May 082009

Jim Balsillie, the co-CEO of RIM, has reportedly made a US$212 million offer to buy the financially struggling Phoenix Coyotes, provided he can move the team to southern Ontario. This isn’t the first time Balsile has surfaced. He was previously thwarted in his attempts to buy the Pittsburgh Penguins and then the Nashville Predators, either of whom he would have moved.

The NHL is going to fight this move, at least officially, on procedural grounds. The league contends that it is running the team and has the right to determine the location of its teams. At least on that ground, I tend to agree with the NHL. It should have the right to locate its teams, so as to take advantage of geography and keep its operations strong.

However, I take grave issue with Gary Bettman’s misplaced attempts to grow the game in non-traditional areas, specifically in the US south and southwest. It’s one thing to have a team in Dallas, where the Stars have been successful and have slowly built a fanbase. But teams in Nashville, Phoenix and Florida have had very mixed success and have done almost nothing to ingratiate themselves into the local sporting cultures.

Joe Choker

Let’s face it – hockey is mostly a northern, cold-weather sport. Unlike football, it can’t be played in warm weather so growth potential in southern cities will always be limited. It’s pretty well-suited to its northern cities – Montreal, Toronto, Ottawa, Edmonton, Calgary, Vancouver, Boston, Buffalo, NYR, NYI, NJ, Pittsburgh, Philly, Washington, Detroit, Chicago, St. Louis, Columbus, Minnesota. In addition, I think Colorado is well-served having a team.

Consolidate LA and Anaheim into one team because a region that tends to be as blase about sports as southern California shouldn’t have two teams. Keep San Jose for representation in northern California. Carolina has shown they can get rabid about hockey and Dallas is a successful franchise with room for continued growth.

I say abandon the southeast to college sports and Nascar for the time being. Eliminate or move the teams in Atlanta, Phoenix, Nashville, Florida/Miami and Tampa Bay. Winnipeg and southern Ontario should get two of the cast-offs. Winnipeg isn’t a huge city but with a proper arena, hockey will flourish there. If Green Bay can support an NFL team, so can Winnipeg.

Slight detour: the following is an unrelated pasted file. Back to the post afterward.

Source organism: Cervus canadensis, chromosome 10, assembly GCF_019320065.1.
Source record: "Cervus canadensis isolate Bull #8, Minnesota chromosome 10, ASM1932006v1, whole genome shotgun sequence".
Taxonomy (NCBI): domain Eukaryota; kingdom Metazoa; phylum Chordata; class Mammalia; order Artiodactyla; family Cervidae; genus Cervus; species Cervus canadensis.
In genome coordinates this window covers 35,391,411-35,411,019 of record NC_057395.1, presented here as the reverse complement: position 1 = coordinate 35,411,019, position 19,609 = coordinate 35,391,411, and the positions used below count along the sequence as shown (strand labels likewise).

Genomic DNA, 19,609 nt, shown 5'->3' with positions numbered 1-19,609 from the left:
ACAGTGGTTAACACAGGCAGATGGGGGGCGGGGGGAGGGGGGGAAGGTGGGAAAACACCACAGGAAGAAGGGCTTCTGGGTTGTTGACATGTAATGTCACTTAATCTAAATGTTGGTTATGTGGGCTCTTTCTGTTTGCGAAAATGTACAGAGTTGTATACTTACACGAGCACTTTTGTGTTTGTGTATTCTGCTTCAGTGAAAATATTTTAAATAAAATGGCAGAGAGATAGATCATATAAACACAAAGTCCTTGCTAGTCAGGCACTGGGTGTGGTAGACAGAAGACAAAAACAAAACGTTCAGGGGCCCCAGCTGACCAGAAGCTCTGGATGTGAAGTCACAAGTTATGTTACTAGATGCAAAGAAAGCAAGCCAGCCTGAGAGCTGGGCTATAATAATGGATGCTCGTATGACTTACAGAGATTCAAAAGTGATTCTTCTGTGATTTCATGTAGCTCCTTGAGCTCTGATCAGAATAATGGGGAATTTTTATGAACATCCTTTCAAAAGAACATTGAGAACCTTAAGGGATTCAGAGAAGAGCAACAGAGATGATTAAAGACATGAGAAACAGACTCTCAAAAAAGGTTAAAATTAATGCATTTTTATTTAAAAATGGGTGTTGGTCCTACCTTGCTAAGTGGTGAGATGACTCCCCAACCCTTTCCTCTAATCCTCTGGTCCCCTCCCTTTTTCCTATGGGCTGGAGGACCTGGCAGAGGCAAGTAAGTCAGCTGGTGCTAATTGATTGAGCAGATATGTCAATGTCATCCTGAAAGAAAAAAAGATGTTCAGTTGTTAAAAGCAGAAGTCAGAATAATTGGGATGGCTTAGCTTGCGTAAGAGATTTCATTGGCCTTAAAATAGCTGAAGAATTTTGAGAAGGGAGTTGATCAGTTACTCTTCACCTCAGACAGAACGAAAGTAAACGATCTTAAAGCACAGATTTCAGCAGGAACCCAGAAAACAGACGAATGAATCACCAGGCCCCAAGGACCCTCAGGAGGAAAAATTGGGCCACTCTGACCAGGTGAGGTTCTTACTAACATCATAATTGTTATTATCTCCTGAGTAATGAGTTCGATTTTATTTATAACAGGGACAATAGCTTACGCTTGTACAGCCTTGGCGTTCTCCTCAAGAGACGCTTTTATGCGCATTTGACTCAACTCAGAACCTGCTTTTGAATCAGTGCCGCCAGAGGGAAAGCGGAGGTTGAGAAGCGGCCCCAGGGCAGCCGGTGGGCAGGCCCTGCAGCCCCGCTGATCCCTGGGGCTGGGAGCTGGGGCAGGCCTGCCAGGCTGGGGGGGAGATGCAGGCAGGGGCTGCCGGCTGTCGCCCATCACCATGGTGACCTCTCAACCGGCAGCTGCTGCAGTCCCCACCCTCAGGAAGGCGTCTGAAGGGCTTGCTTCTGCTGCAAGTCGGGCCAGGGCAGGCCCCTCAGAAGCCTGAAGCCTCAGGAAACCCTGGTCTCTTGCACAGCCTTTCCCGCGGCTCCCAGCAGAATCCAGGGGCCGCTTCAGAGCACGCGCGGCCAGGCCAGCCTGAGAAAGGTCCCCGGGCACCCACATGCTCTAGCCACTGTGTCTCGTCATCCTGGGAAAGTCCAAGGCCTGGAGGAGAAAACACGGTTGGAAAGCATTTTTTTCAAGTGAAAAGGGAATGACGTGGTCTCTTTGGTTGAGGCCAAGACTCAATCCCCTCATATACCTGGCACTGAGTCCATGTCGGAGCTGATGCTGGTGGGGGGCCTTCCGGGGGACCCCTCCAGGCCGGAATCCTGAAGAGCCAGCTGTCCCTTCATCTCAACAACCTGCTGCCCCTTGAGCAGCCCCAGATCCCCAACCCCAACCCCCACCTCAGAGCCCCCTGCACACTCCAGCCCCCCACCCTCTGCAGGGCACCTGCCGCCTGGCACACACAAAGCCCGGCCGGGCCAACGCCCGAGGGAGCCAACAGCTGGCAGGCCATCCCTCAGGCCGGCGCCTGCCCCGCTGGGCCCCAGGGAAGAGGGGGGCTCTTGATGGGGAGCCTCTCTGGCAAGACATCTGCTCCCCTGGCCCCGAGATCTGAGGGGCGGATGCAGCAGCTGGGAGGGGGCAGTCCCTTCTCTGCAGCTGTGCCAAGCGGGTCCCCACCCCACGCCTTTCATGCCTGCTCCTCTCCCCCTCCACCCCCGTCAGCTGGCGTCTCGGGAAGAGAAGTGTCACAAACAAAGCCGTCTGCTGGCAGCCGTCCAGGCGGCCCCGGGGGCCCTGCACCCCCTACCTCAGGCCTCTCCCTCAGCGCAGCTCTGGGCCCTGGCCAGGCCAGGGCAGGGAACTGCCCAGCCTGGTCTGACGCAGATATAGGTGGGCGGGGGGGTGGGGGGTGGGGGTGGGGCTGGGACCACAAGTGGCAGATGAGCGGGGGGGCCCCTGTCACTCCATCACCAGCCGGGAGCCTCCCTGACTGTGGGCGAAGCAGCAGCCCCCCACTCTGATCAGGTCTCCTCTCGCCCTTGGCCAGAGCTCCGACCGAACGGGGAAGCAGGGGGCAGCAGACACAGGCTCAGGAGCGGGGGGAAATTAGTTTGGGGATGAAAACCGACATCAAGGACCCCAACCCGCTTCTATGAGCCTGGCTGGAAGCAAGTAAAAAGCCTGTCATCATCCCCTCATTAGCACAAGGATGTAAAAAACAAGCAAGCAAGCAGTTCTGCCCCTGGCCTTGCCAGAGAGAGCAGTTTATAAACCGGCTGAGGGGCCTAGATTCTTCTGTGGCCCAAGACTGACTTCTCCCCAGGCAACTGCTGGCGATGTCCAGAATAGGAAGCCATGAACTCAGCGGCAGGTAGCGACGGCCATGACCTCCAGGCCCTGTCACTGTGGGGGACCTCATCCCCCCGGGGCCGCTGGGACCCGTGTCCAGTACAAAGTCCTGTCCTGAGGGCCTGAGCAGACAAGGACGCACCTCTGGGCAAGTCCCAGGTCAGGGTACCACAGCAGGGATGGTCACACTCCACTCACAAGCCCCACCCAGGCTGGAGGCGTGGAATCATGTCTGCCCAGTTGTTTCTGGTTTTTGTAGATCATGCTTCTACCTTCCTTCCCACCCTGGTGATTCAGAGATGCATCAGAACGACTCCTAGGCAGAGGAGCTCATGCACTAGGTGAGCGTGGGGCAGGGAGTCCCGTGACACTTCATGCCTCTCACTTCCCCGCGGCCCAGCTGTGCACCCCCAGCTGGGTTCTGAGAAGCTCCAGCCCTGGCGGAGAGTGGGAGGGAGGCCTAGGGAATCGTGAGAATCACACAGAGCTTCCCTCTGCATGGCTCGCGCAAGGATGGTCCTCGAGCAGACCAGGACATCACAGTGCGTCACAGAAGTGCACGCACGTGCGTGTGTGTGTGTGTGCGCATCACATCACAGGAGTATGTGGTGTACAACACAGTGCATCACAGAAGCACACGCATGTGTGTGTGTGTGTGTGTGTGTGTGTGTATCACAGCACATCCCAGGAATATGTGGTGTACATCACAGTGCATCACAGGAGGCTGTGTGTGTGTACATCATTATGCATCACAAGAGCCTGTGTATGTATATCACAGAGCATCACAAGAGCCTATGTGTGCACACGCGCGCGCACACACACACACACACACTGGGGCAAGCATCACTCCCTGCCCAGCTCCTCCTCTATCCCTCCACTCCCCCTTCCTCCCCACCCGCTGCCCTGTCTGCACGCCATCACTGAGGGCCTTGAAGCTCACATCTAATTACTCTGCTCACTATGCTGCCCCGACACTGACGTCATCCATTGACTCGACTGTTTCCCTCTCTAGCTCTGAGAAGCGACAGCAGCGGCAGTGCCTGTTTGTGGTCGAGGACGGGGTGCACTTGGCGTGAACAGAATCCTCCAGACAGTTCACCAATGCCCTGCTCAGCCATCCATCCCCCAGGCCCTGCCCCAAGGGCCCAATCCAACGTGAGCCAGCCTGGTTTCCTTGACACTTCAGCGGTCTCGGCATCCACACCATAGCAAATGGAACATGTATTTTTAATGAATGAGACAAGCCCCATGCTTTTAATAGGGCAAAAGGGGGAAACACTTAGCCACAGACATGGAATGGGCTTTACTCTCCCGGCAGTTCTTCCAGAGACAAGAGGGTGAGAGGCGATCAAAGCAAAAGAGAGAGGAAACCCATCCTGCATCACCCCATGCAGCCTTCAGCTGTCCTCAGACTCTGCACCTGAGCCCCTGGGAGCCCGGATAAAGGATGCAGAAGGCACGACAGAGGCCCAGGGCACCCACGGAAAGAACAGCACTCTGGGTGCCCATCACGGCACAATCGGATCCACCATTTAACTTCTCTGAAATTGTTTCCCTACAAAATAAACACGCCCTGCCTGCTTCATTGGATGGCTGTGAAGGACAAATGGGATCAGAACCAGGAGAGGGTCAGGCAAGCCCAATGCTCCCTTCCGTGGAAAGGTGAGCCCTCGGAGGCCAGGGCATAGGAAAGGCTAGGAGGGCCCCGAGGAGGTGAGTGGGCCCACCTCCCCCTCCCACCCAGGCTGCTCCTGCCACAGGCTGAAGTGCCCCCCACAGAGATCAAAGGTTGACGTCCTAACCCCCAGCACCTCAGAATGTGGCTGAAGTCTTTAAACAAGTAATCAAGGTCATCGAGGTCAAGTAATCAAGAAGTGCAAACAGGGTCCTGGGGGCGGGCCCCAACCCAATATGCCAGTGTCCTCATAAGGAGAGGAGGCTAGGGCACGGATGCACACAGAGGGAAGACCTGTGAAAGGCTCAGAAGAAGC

Focus on continuing to strengthen the game in non-traditional areas such as Carolina, Dallas, LA/Anaheim and San Jose. (I’m not particularly enamored of having teams in sunny California but these are still good population centers for supporting the game and have experienced success in the past).

This plan leaves the NHL with 26 teams overall. Probably still two too many but with room for growth. Build a strong footprint not just a large one.

Mar 292009

By and large, I consider myself to be a fortunate sports fan. My teams generally do well. Two Superbowl titles, 2 Stanley Cups, 7 Sweet Sixteens, 1 Elite Eight, 1 Champions League, 1 FA Cup, Curtis Martin, Larry Fitzgerald, many others. And someday the Pirates will get to .500 and all of Pittsburgh will go nuts.

I think a reasonable standard of expectation for a fan is for one’s teams to be in the hunt, in any given year. Nothing more, nothing less. All the crazies who expect a title every single season can stay in Lexington or Tuscaloosa or the Bronx.

In any given year, I expect that the Steelers will win 10+ games and have a shot at the Superbowl. I expect the Penguins to make the NHL playoffs and have a shot at the Stanley Cup. I expect that Pitt basketball will make the Field of 65 and have a shot to make a run to the Final Four. I expect Liverpool FC to contend for the Premiership, Champions League, and/or FA Cup titles. Eventually, I would like to expect that Pitt football will win 8-9 games in most years and once every few years when the pieces fall into place, they should contend for a national title.

Pitt vs Villanova

But even with what I believe are reasonable expectations, you inevitably get heart-breaking losses. I don’t have to tell you which loss I’m “mourning” today. I would have to say that Pitt’s loss to Villanova ranks second only to Francisco Cabrera’s single for Atlanta vs the Pirates in the 1992 NLCS. Even the Penguins recovered from David Volek. The Pirates have never recovered from that loss.

Pitt basketball is a strong program and they’ll rebound, rebuild and contend again. I know we had a successful season. I’m proud of how they battled and banged with the big boys. We’ll be back. I expect it.